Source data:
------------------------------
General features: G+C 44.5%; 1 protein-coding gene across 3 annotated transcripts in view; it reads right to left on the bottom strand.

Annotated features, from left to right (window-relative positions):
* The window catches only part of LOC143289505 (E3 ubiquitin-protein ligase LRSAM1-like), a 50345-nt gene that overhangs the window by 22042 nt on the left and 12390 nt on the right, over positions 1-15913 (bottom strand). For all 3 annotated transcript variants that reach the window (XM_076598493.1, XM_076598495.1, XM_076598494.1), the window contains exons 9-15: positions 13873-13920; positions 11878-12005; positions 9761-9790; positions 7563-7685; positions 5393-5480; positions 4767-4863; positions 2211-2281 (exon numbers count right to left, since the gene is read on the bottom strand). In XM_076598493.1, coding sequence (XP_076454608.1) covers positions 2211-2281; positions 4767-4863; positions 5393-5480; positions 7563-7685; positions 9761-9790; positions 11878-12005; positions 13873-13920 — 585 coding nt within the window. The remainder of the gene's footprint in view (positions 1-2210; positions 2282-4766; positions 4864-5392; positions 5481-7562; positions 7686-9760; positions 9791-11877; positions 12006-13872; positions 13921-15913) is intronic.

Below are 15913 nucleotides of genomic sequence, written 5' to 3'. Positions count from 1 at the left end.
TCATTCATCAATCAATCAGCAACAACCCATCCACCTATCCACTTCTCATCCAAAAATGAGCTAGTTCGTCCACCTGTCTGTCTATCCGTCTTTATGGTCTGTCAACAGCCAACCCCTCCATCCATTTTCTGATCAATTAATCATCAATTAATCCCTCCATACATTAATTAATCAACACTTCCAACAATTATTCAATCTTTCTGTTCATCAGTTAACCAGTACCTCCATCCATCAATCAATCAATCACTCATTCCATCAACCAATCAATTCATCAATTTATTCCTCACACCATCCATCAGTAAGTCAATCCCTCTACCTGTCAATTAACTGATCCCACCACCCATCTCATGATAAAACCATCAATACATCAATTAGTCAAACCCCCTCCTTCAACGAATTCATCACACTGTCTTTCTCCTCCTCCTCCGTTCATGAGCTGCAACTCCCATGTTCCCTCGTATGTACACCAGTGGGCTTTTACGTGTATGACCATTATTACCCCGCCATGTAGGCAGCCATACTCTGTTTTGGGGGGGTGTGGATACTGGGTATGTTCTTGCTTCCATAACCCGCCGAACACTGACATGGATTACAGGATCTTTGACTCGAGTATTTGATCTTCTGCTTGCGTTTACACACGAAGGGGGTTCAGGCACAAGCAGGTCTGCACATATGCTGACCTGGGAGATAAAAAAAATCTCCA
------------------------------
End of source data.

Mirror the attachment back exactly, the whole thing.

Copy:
General features: G+C 44.5%; 1 protein-coding gene across 3 annotated transcripts in view; it reads right to left on the bottom strand.

Annotated features, from left to right (window-relative positions):
* The window catches only part of LOC143289505 (E3 ubiquitin-protein ligase LRSAM1-like), a 50345-nt gene that overhangs the window by 22042 nt on the left and 12390 nt on the right, over positions 1-15913 (bottom strand). For all 3 annotated transcript variants that reach the window (XM_076598493.1, XM_076598495.1, XM_076598494.1), the window contains exons 9-15: positions 13873-13920; positions 11878-12005; positions 9761-9790; positions 7563-7685; positions 5393-5480; positions 4767-4863; positions 2211-2281 (exon numbers count right to left, since the gene is read on the bottom strand). In XM_076598493.1, coding sequence (XP_076454608.1) covers positions 2211-2281; positions 4767-4863; positions 5393-5480; positions 7563-7685; positions 9761-9790; positions 11878-12005; positions 13873-13920 — 585 coding nt within the window. The remainder of the gene's footprint in view (positions 1-2210; positions 2282-4766; positions 4864-5392; positions 5481-7562; positions 7686-9760; positions 9791-11877; positions 12006-13872; positions 13921-15913) is intronic.

Below are 15913 nucleotides of genomic sequence, written 5' to 3'. Positions count from 1 at the left end.
TCATTCATCAATCAATCAGCAACAACCCATCCACCTATCCACTTCTCATCCAAAAATGAGCTAGTTCGTCCACCTGTCTGTCTATCCGTCTTTATGGTCTGTCAACAGCCAACCCCTCCATCCATTTTCTGATCAATTAATCATCAATTAATCCCTCCATACATTAATTAATCAACACTTCCAACAATTATTCAATCTTTCTGTTCATCAGTTAACCAGTACCTCCATCCATCAATCAATCAATCACTCATTCCATCAACCAATCAATTCATCAATTTATTCCTCACACCATCCATCAGTAAGTCAATCCCTCTACCTGTCAATTAACTGATCCCACCACCCATCTCATGATAAAACCATCAATACATCAATTAGTCAAACCCCCTCCTTCAACGAATTCATCACACTGTCTTTCTCCTCCTCCTCCGTTCATGAGCTGCAACTCCCATGTTCCCTCGTATGTACACCAGTGGGCTTTTACGTGTATGACCATTATTACCCCGCCATGTAGGCAGCCATACTCTGTTTTGGGGGGGTGTGGATACTGGGTATGTTCTTGCTTCCATAACCCGCCGAACACTGACATGGATTACAGGATCTTTGACTCGAGTATTTGATCTTCTGCTTGCGTTTACACACGAAGGGGGTTCAGGCACAAGCAGGTCTGCACATATGCTGACCTGGGAGATAAAAAAAATCTCCA